The concept of the U-flak began the year before, on August 31, 1942, when U-256 was seriously damaged by aircraft. Rather than scrap the boat, it was decided to refit her as a heavily-armed anti-aircraft boat intended to stop the losses in the Bay of Biscay inflicted by Allied aircraft.

Two 20mm quadruple Flakvierling mounts and the experimental 37mm automatic gun were installed on the U-flaks' decks. A battery of 86mm line-carrying antiaircraft rockets was tested, but this idea proved unworkable. At times, two additional single 20mm guns were also mounted. The submarines' fuel capacities were limited to Bay of Biscay operations only. Only five torpedoes were carried, preloaded in the tubes, to free the space was needed for the additional gunners.

In November 1943 -- less than six months after the experiment began -- all U-flaks were converted back to normal attack boats, fitted with Turm 4. The standard anti-aircraft armament for U-boats was no longer much inferior to U-flaks, and the U-flaks had not been particularly successful. According to German sources only two aircraft had been shot down by U-flaks in six missions (three by U-441, one each by U-256, U-621, and U-953).

General Characteristics

Type VIIC/41

Type VIIC/41 was a slightly modified version of the successful VIIC and had the armament and engines. The difference was a stronger pressure hull and lighter machinery to compensate for the added steel in the hull, making them actually slightly lighter than the VIIC. A total of 91 were built; all of them from U-1271 onwards lacked the fittings to handle mines.

Today one Type VIIC/41 still exists: U-995 is on display at Laboe (north of Kiel), the only surviving Type VII in the world.

General Characteristics

Type VIIC/42

The Type VIIC/42 was designed in 1942 and 1943 to replace the aging Type VIIC. It would have had a much stronger pressure hull, with plating thickness up to 28mm, and would have dived twice a deep as the previous VIICs. These boats would have been very similar in external appearance to the VIIC/41 but with two periscopes in the tower and would have carried two more torpedoes.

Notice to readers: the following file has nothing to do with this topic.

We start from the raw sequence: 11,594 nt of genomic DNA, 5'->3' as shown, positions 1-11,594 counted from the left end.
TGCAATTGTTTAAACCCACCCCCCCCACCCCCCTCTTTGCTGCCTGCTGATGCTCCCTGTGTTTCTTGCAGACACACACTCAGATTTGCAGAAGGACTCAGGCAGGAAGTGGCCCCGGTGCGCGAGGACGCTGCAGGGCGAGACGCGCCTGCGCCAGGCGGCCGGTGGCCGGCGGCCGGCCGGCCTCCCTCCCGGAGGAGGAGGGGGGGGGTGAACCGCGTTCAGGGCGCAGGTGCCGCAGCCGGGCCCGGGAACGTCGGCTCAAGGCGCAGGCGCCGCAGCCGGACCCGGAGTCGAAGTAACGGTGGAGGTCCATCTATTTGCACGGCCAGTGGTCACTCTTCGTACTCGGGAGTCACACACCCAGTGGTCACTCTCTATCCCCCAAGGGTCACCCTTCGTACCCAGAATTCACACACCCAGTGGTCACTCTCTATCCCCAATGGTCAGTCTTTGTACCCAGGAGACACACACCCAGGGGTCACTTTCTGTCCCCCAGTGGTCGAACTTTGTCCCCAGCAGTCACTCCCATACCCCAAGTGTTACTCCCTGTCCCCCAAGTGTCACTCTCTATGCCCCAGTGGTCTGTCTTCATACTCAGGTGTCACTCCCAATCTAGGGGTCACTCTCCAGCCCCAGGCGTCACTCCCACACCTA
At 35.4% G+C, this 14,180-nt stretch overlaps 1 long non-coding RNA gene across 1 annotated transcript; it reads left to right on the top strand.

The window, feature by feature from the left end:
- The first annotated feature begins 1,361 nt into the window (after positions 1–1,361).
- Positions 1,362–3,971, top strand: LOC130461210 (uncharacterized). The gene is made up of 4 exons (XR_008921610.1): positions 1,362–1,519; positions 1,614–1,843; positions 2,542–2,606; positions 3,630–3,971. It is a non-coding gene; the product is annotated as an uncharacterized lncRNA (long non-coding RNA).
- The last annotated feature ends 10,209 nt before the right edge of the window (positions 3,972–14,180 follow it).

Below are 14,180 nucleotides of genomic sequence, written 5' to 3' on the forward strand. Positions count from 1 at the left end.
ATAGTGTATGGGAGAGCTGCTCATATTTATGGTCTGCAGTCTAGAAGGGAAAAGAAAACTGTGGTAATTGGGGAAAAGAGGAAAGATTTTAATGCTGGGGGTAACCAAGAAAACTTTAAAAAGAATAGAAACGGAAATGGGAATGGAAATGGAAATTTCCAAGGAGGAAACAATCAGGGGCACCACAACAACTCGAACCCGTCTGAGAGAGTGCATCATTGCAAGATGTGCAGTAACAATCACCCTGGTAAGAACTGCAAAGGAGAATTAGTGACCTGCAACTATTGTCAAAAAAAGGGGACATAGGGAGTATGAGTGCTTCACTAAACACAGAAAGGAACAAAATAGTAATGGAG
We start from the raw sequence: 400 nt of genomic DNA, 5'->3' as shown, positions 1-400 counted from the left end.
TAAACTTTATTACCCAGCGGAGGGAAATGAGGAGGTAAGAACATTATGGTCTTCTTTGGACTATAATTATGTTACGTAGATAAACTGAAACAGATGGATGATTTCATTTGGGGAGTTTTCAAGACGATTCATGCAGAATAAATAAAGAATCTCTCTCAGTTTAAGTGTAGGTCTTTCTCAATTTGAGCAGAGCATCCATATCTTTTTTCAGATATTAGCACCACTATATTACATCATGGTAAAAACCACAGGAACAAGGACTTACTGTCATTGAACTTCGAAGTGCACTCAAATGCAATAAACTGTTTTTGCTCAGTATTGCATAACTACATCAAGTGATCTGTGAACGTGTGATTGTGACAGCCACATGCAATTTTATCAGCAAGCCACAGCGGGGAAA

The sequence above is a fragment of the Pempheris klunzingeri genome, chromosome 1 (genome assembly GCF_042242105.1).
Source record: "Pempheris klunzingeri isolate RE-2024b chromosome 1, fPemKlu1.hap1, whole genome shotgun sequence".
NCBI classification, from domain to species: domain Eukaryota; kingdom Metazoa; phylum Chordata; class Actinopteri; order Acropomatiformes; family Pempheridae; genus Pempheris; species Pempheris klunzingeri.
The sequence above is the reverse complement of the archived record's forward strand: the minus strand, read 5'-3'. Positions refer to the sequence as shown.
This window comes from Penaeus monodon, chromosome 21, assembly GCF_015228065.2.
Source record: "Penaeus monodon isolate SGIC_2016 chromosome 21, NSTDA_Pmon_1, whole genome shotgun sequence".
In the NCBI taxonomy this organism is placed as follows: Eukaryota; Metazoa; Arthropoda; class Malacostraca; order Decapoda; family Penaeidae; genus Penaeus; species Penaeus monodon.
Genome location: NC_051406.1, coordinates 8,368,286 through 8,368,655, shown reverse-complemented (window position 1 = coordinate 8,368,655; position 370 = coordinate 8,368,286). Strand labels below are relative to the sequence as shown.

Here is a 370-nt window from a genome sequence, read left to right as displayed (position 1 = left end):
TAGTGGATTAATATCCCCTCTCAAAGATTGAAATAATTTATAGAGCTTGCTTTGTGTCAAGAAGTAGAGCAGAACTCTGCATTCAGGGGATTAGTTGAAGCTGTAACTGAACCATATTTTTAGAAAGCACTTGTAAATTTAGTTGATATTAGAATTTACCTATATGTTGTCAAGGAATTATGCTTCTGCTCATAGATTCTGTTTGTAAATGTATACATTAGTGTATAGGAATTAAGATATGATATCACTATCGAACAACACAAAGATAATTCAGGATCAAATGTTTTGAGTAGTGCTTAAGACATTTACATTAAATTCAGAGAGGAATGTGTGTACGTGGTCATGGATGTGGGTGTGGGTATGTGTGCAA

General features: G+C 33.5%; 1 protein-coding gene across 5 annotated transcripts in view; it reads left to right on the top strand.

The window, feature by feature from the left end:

Contracts were signed for 164 boats and a few boats were laid down, but all were cancelled on September 30, 1943 in favor of the new Elektro Boat XXI, and none were advanced enough in construction to be launched.

General Characteristics


The type VIID boats, designed in 1939 and 1940, were a longer version of the VIIC with three banks of five vertical tubes just aft of the conning tower, rather like a modern ballistic missile submarine, except that these tubes ejected mines rather than missiles.

These boats did not fare well: only one survived the war; the other five all went down with all hands.

U-213 -- U-214 -- U-215 -- U-216 -- U-217 -- U-218

General Characteristics


The Type VIIF boats, designed in 1941, were primarily built as torpedo transports. They were the largest and heaviest type VII boats built. They were armed identically with the other Type VIIs except that they could have up to 39 torpedoes onboard and had no deck guns.

Only four Type VIIFs were built. Two of them, U-1062 and U-1059, were sent to support the Monsun U-boats in the Far East; U-1060 and U-1061 remained in the Atlantic.

General Characteristics